This section is from "The Horticulturist, And Journal Of Rural Art And Rural Taste", by P. Barry, A. J. Downing, J. Jay Smith, Peter B. Mead, F. W. Woodward, Henry T. Williams. Also available from Amazon: Horticulturist and Journal of Rural Art and Rural Taste.
Mr. Editor, - I send you descriptions of a few pears not generally known, which have been tested within the last two or three years at the Syracuse nurseries. I believe none of them have heretofore been noticed in your pages; but if I am wrong in this impression, it may still be not uninteresting to your readers to see how they appear to another observer, or prove themselves in another locality; for it is only by examinations at different seasons, in different localities, under different circum. stances, and by persons differing in tastes and susceptibilities, that the qualities of a fruit can be determined, and its character established. I think I need not apologize, therefore, if in either of the descriptions which follow I should be introducing your readers to a former acquaintance.
Fruit, large, long-pyriform, irregular. Skin, greenish yellow. Stem, about one inch long, curved, and lost imperceptibly in a fleshy protuberance. Calyx, closed, in a narrow basin. flesh, white, fine grained, buttery, melting, sweet, abounding in an agreeable acidulous juice, and delicately flavored with bergamot. The fruit is quite uniform in appearance, and will prove a decided favorite. Tree, a fine grower on pear, short and stinted on quince, bears well. Season, last of October.
Fruit, large, broadest in the center, with a long taper in each direction, it being apparently of little consequence to it in which, end the stem is inserted. Skin, yellowish green, with a bronze tinge on one side. Stem, scarcely one inch long, somewhat obliquely inserted, without depression. . Calyx, small, closed, placed in a very narrow, shallow, corrugated basin. Flesh, white, rather fine grained, juicy, pleasantly acidulous, reasonably sweet, and without flavor; the consumption of it yielding a sense of passive enjoyment, with no nonsense about it. Tree,.a good grower on pear or quince, but prone to blight. Season, last of October.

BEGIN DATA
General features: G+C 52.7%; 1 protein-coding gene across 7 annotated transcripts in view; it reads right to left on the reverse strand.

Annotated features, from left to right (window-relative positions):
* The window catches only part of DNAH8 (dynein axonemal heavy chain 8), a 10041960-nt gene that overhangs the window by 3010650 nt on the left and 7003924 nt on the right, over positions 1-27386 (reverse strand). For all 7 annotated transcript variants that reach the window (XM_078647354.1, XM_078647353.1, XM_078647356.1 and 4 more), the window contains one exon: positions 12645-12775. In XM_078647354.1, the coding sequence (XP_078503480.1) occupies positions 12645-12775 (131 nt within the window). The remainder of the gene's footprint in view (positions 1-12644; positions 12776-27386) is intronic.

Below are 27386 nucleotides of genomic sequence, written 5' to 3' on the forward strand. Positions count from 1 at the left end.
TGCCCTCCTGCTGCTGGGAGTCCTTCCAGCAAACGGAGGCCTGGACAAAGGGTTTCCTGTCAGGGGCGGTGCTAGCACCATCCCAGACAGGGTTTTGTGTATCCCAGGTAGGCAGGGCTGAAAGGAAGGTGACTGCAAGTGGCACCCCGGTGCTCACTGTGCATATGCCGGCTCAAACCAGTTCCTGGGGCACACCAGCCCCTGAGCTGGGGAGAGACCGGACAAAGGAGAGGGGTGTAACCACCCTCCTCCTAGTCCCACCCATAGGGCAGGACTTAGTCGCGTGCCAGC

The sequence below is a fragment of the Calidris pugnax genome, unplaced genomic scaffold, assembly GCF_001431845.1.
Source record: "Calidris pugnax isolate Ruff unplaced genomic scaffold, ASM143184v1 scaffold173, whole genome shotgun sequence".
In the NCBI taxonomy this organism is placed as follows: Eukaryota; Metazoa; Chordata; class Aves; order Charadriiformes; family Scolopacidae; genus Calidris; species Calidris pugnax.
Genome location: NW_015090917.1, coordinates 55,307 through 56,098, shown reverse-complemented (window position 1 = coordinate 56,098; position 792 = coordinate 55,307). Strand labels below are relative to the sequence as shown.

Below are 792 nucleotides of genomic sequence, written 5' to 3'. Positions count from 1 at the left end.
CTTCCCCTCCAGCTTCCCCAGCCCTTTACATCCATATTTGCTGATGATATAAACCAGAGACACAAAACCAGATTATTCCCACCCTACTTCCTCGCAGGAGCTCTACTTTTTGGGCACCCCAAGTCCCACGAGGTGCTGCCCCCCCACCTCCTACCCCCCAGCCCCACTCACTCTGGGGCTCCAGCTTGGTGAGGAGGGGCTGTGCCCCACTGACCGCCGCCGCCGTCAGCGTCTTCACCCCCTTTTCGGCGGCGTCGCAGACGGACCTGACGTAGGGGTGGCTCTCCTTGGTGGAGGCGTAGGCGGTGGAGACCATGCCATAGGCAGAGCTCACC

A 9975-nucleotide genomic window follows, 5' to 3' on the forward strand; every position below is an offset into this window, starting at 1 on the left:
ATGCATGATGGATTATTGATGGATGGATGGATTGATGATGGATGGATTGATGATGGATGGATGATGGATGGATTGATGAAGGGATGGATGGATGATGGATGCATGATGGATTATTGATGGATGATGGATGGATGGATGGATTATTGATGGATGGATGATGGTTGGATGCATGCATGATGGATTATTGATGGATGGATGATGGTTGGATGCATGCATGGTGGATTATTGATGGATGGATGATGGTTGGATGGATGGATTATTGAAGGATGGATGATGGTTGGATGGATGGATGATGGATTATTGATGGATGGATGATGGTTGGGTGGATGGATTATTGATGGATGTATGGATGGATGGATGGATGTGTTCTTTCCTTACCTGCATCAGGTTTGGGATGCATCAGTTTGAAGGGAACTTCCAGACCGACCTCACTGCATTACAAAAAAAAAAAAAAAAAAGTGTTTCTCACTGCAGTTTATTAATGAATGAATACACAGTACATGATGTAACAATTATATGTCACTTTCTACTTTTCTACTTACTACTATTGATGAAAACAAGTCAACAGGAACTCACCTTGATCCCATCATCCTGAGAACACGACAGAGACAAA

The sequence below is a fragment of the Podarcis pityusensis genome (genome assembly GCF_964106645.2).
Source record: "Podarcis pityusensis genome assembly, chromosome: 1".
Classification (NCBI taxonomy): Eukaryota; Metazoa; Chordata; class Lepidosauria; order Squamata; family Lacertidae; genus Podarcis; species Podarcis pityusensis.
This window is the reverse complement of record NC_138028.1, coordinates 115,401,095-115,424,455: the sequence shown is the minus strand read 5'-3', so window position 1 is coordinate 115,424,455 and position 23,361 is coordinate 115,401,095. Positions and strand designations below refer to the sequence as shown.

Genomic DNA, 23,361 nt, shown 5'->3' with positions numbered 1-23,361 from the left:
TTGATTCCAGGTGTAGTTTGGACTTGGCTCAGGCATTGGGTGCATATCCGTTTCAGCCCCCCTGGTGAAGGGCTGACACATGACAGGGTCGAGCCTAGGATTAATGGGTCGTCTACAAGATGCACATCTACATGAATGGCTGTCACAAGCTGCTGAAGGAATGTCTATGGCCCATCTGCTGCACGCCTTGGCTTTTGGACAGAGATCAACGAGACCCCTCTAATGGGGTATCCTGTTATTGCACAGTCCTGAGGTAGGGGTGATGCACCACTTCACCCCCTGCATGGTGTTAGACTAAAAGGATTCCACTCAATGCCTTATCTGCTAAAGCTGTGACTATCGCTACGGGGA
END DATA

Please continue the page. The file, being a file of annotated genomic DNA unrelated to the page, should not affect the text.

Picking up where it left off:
Fruit, large medium, obovate, broadest in the center, often one-sided. Skin, yellowish green, covered with green dots. Stem, two inches long, very slender, curved, inserted in a slight cavity. Calyx, broad, open, placed in a shallow basin. Flesh, yellowish white, coarse grained, melting, very juicy, with an agreeable blending of sweet and acid, and a fine bergamot flavor. A fruit which one will return to with a relish. Season, last of September.
MADAM ELIZA. BEURRE COLOMA HAMON.
Fruit, round, or bergamot shaped. Skin, dull greenish yellow, with a brown cheek. Stem, an inch and a quarter long, inserted in a slight depression. Calyx, small, open, in a moderately deep basin. Flesh, white, fine grained, firm, sweet, and juicy, without flavor. It is desirable in so far as it is a late keeper, (this description being made from a ripened specimen on the 6th of April,) fair to look upon, pleasant to the taste, and particularly good for the oven from September onward. Tree, a handsome free grower, on pear and quince.
Fruit, medium sized, ovate, usually somewhat one-sided. Skin, rough, green, covered with russety dots, and more or less russet, especially about the base. Stem, about an inch long, inserted (often quite obliquely) without depression in a fleshy base. Calyx, small, open, in a very shallow basin, Flesh, white, rather coarse grained, very melting and juicy, sweet, acidulous, and slightly flavored with bergamot. Tree, vigorous, and bears early and well. Season, October.
LEON LE CLERC DE LAVAL. GEN. LAMORICIERE. COLMAR DE SILLY.
Fruit, medium, pyramidal. Skin, yellowish green. Stem, short, stout, inserted in a fleshy projection. Calyx, small, in a broad, deep basin. Flesh, white, rather coarse grained, somewhat firm, exceedingly sweet, melting, juicy, and rich, with a flavor something like the old Summer Bon Chretien, and suggesting also, in taste and consistence, the Beurre Sterkmans. A delicious fruit. Tree, a fine grower on pear or quince. Season, first of November.
Fruit, large, round, one-sided. Skin, yellow, with some russet about the stem and calyx. Stem, one inch long, slender, deeply planted in a broad cavity. Calyx, small, open, placed In a broad, deep basin. Flesh, white, fine grained, buttery, melting, juicy, but wanting somewhat in richness. Though quite agreeable, it is not such a pear as one's palate is eager to encounter again without an interval; having the property of satiating, for the time, beyond most other varieties. Season, last of October.
BEZI GOUBAULT. SERRURIER. ZEPHIRINE GREGOIRE.